As the year draws to a close, FoodBev is continuing to offer a retrospective on the past 12 months in the global food and beverage industry. Here, we take a look at the innovations that went viral this year and what it says about the sector as a whole.
‘Jane Walker’ Scotch
The most popular new product story of the past year was Diageo’s release of a chic ‘Jane Walker’ Scotch – a twist on its Johnnie Walker brand – that was designed to promote gender equality. It’s a fitting tribute to one of the industry’s most pressing issues: with just two female chief executives at the food industry’s 100 largest companies (Hershey’s Michele Buck and Beth Ford, who was made CEO of Land O’Lakes in July), there are signs that the sector is beginning to get its act together on female representation in the boardroom. Diageo aims to become the UK’s best employer for women, while US rival Constellation Brands announced a $100 million fund earlier in December to be invested exclusively in female-led start-ups.
But targeting gender inequality is not always a smooth ride: BrewDog will be left wondering why its release of Pink IPA – a repackaging of its flagship Punk IPA designed to promote equal pay – was met with a completely different reaction when it was launched just a week after Diageo’s Jane Walker whisky. Social media users criticised it as uninventive and clichéd, and BrewDog issued an apology – of sorts – and acknowledged that the campaign had missed the mark. It was a similar story for former PepsiCo CEO Indra Nooyi, who was caught out at the start of the year saying that women needed different Doritos to men.
So there’s a clear warning here for bigger companies: gender equality is not an issue to be commercialised or politicised at the expense of substantive action.
Two in 100: Progress on female CEOs is starting to stall
Read Harriet Jachec’s analysis on the departure of former PepsiCo CEO Indra Nooyi, which left just two female chief executives at any of the 100 largest food and beverage firms. [Read more…]
Barilla’s lentil and chickpea pasta
In September, FoodBev explained how Italian pasta maker Barilla was launching a new range of pastas made using either lentils or chickpeas – and the story went viral on social media, in particular LinkedIn. Launching in the US, the range taps into demand for simple and minimally processed foods by using just one ingredient in each box. The pastas, including red lentil penne and chickpea casarecce, debuted in the US at $2.99 a box.
Health is one of the most powerful forces driving consumer purchasing behaviour at the moment, so companies cutting out ingredients for healthier and more wholesome alternatives are likely to find favour among consumers. While sugar is the focal point of consumer scrutiny, it is evidence that other food categories are beginning to feel the pressure. Indeed, last year FoodBev reported that Italian consumers were eating 10% less pasta than five years previous – in part because consumers were more likely to avoid carbohydrates.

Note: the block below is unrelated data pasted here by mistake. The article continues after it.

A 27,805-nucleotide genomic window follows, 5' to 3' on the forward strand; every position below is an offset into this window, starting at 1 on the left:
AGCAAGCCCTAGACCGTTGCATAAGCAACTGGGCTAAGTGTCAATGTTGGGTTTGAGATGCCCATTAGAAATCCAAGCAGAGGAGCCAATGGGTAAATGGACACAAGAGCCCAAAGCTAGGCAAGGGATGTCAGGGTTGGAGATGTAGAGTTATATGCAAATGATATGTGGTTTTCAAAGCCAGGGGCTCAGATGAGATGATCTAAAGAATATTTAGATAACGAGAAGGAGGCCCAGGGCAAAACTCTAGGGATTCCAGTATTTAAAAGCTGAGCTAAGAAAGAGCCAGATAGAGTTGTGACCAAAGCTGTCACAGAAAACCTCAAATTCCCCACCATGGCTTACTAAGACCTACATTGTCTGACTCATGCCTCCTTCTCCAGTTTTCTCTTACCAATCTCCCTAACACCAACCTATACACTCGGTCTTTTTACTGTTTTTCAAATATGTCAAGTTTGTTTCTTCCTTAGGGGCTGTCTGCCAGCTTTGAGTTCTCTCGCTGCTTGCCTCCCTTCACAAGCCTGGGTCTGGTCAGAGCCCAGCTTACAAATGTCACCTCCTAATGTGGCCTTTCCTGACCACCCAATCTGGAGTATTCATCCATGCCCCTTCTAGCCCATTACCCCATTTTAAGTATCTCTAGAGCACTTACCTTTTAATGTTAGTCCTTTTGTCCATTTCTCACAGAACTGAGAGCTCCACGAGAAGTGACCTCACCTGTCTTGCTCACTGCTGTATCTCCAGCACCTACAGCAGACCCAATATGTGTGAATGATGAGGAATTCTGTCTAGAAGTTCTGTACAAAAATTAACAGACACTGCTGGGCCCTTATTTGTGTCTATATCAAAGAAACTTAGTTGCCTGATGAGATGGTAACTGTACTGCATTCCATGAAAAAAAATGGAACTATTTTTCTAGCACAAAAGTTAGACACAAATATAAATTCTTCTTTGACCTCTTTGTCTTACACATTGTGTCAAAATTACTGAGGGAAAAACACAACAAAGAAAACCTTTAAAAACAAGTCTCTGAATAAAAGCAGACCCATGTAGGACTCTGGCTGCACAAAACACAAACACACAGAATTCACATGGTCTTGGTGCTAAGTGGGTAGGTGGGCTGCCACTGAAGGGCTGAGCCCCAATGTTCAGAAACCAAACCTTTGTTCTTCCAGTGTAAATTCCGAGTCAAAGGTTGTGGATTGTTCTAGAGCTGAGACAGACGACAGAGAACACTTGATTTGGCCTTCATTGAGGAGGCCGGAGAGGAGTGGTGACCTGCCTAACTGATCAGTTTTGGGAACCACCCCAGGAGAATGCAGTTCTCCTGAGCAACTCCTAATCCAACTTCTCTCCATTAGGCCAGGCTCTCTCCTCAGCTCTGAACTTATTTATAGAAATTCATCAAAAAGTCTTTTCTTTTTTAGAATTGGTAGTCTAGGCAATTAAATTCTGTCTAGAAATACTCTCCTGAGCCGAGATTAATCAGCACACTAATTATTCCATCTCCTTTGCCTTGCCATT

Jim Beam and Budweiser lager
In August, Budweiser and Jim Beam collaborated on a new lager that celebrates the 85th anniversary of the repeal of prohibition in the US.
Called Budweiser Reserve Copper Lager, the beverage is an American-style lager, brewed with two-row barley and aged in Jim Beam bourbon barrel staves. The charred American oak staves, which previously served as barrels ageing Jim Beam for four years, are said to create a toasted oak aroma while the beer has a “nutty taste with caramel rye and vanilla notes and the classically smooth Budweiser finish”.
The launch is characteristic of the industry’s new-found ‘open culture’, which has led to record numbers of accelerator programmes and incubator schemes run by larger food and beverage companies, all keen to tap into the next lucrative idea. This has also led to a new wave of hybrid products, which, as well as Jim Beam and Budweiser’s collaboration, has included a gin-flavoured cheese and an Indian pale ale developed jointly by Kingfisher and the UK’s Freedom Brewery.
In many cases, companies are recognising consumer demand for ‘instagrammable’ foods and beverages that provide an experience beyond just the product itself.
Lighter and lower-ABV beer
At the same time, one of the biggest burgeoning trends in the beverage category is lighter and lower-alcohol beer. There have been a raft of innovations in the past 12 months led by Carlton Zero, a 0% ABV alternative from Anheuser Busch-owned Carlton & United Breweries. Carlton Zero is said to be slightly hoppy with a fruity aroma and is designed “for beer lovers who want more opportunities to enjoy beer responsibly”, the brewery said.
And it’s in good company: since the beginning of 2018, MillerCoors, Skinny Brands, Michelob Ultra, Bud Light, Guinness and Carlsberg have all launched or expanded their ranges of lower-calorie or lower-alcohol beer. Aside from cannabis, low- and no-alcohol could become the beer category’s biggest driver of growth in 2019.
Yet, as with any action – as with dairy-free yogurt and meatless sausages – there is bound to be an equal and opposite reaction, and lower-alcohol beer risks becoming the next free-from category to face the scrutiny of regulators.
© FoodBev Media Ltd 2022
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